This past week, I had the dreaded one-mile intervals on my schedule. Ugh. It is so hard to sprint a mile, repeatedly. It's serious work for me, and I don't enjoy it. I headed out for my run with the full intention of blowing off the sprints. After a two mile warmup, I decided to go for it. 3 x one mile at 8:11 pace was what the training plan asked. I didn't quite hit the pace mark (8:29, 8:19, 8:32) but was pleased considering the wind and rolling hills I stormed up. There is no way I could of hit those paces without a proper warmup... both mentally and physically.
Many runners skip the warmup phase, but I am a full-hearted believer. In the age of Garmin-tracked and DailyMile-reported runs, no one wants slow miles to bring down their average pace. But I'm here to tell you, working a warmup into your daily routine can enhance your performance and help keep you injury-free.
The warmup minimizes heart stress by gradually increasing your heart rate rather than shocking it. Breathing is easier to control when you build the tempo with your steps. A warmup will raise your body temperature and loosen muscles so they may function more properly and avoid pulled muscles upon exertion. Finally, blood flow to your muscles is at optimal level and properly supplied with oxygen when it's go-time for your workout.
So, how exactly does one warmup?
Easing into your workout, a warmup is slower pace exercise that prepares your body for the physical activity to follow. In essence, it loosens you up. My warmup differs based on the type of workout on deck. Here's some examples of what I might do...
Easy/Long Runs: I start off with a slow trot, gradually increasing to a run at conversational pace for 10-15 minutes. This should feel slow, especially when your legs are fresh. If you're experiencing any issues with sore or strained muscles, this is a perfect time to stop and stretch them so that the rest of your run goes smoothly. (Don't ever stretch cold muscles!) My personal rule of thumb is that my first mile split should always be my slowest.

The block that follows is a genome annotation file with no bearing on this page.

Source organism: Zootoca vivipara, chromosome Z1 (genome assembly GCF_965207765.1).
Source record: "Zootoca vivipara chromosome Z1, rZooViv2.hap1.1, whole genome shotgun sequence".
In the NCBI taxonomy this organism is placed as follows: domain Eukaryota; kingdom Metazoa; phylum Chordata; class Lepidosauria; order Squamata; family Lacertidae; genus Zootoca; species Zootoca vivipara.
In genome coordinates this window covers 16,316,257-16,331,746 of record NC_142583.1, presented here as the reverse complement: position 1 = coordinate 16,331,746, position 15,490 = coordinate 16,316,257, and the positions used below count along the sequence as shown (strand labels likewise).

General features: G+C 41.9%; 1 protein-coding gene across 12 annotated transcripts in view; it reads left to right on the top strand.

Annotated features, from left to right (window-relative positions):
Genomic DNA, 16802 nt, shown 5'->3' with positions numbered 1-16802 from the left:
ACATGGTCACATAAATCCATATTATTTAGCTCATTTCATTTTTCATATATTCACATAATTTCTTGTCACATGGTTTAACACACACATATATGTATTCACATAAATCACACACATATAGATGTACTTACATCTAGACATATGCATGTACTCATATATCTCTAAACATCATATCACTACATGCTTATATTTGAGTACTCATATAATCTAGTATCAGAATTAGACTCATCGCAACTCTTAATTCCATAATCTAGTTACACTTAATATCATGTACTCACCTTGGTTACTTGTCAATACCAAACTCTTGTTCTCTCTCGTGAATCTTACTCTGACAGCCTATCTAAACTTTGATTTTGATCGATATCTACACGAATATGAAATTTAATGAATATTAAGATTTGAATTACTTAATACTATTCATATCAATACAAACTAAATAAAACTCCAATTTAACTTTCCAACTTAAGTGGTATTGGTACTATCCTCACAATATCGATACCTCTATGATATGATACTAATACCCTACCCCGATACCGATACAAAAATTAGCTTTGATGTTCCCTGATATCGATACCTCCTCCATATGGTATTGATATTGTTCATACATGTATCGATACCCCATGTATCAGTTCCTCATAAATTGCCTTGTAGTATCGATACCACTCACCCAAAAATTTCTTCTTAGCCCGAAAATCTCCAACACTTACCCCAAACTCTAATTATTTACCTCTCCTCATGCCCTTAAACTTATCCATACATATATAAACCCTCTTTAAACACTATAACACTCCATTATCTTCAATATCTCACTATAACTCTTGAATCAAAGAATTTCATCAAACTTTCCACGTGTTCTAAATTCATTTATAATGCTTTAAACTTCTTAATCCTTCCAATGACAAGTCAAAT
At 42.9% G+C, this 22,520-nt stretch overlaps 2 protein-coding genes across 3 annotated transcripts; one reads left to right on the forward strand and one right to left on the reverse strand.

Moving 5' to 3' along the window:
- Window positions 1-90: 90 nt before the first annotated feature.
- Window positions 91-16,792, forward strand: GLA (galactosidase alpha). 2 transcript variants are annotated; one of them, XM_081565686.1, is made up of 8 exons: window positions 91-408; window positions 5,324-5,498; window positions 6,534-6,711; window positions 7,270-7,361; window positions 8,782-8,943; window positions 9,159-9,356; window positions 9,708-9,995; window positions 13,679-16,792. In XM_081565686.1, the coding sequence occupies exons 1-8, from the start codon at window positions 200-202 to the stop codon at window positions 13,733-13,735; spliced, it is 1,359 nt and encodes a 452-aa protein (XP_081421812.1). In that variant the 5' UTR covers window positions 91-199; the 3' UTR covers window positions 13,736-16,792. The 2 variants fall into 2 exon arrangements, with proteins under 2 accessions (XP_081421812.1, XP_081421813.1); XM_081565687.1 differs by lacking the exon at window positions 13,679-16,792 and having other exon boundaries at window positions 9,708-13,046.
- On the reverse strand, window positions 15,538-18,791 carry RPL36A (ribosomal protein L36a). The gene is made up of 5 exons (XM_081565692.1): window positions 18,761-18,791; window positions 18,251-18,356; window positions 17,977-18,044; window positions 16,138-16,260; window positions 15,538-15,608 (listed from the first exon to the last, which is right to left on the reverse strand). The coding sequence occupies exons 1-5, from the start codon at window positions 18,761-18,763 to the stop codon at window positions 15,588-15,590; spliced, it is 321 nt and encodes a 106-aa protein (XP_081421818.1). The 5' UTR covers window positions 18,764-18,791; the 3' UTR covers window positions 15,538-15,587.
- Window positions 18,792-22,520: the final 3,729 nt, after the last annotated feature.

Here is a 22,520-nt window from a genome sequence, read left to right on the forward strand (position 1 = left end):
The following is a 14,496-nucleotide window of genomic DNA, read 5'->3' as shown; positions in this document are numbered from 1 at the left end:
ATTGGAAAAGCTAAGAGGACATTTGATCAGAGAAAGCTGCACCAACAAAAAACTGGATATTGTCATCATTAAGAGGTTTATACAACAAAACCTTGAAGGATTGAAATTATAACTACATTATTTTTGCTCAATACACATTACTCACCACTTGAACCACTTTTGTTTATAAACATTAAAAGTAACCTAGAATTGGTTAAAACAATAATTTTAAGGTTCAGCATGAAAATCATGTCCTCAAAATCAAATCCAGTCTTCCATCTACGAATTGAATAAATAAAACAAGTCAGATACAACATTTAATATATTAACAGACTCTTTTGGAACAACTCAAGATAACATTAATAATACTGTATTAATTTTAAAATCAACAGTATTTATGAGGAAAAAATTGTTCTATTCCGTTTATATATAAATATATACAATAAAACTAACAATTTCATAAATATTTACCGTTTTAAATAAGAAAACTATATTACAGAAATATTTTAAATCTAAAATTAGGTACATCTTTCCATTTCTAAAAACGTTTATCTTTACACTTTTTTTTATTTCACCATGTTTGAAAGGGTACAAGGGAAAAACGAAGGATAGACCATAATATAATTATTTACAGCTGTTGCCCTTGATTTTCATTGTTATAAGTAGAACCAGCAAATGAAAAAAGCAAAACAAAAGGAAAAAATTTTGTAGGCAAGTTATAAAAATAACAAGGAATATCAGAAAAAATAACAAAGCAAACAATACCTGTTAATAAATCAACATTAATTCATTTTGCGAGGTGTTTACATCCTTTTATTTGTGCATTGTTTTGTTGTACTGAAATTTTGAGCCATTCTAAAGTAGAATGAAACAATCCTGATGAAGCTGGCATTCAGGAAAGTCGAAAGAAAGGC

Tempo Run: Similar to the Easy/Long Run above; however, I use two full miles for my warmup. I want to make sure my muscles are fully ready for the vigorous tempo paces.
Interval Runs: Like the tempo, I use two miles to warmup the muscles. Then I run through a series of form drills: lunges, skipping, high-knee lifts and butt kicks. I usually do 100m of each down the track.
Treadmill Runs: I find my knees and calves take a beating when I run on the treadmill. So instead of pounding out miles on the hamster wheel, I warmup on the elliptical, bike or other non-impact machine. You may miss out a mile or two on your weekly mileage, but this practice keeps me feeling healthy.
Race Day! Get to the race early and take care of all the details - packet pickup, potty stop, photos with friends, etc. If you are gunning for a PR time goal, I can't express the importance of a race day warmup. Take a good 10 minutes to warmup immediately before the race start. General rule is the shorter the race, the longer the warmup. In a 5K, you're going to go out fast from the very start; whereas, in a marathon, you can use the first mile as part of your warmup. My race day warmup consists of easy jogging, stretches, and series of faster strides. Use your physical warmup to also mentally prepare for the task at hand... Visual your race execution. Repeat your mantras for the last time before the gun goes off. Find your BEAST mode.
I can recount several recent times where a warmup paid big dividends in a race. Last August, I rode my bike 7.5 miles to the starting line of a local 5k. I ran an unbelievable race, smoking my previous PR by nearly 2 minutes to snag first place in my age group. Seriously, the warmup works!
I challenge you to pay attention to your WARMUP this week.
Make it the slowest mile of your run. Run Happy and Injury-Free!
Do you currently utilize a warmup in your runs? Any tips to share?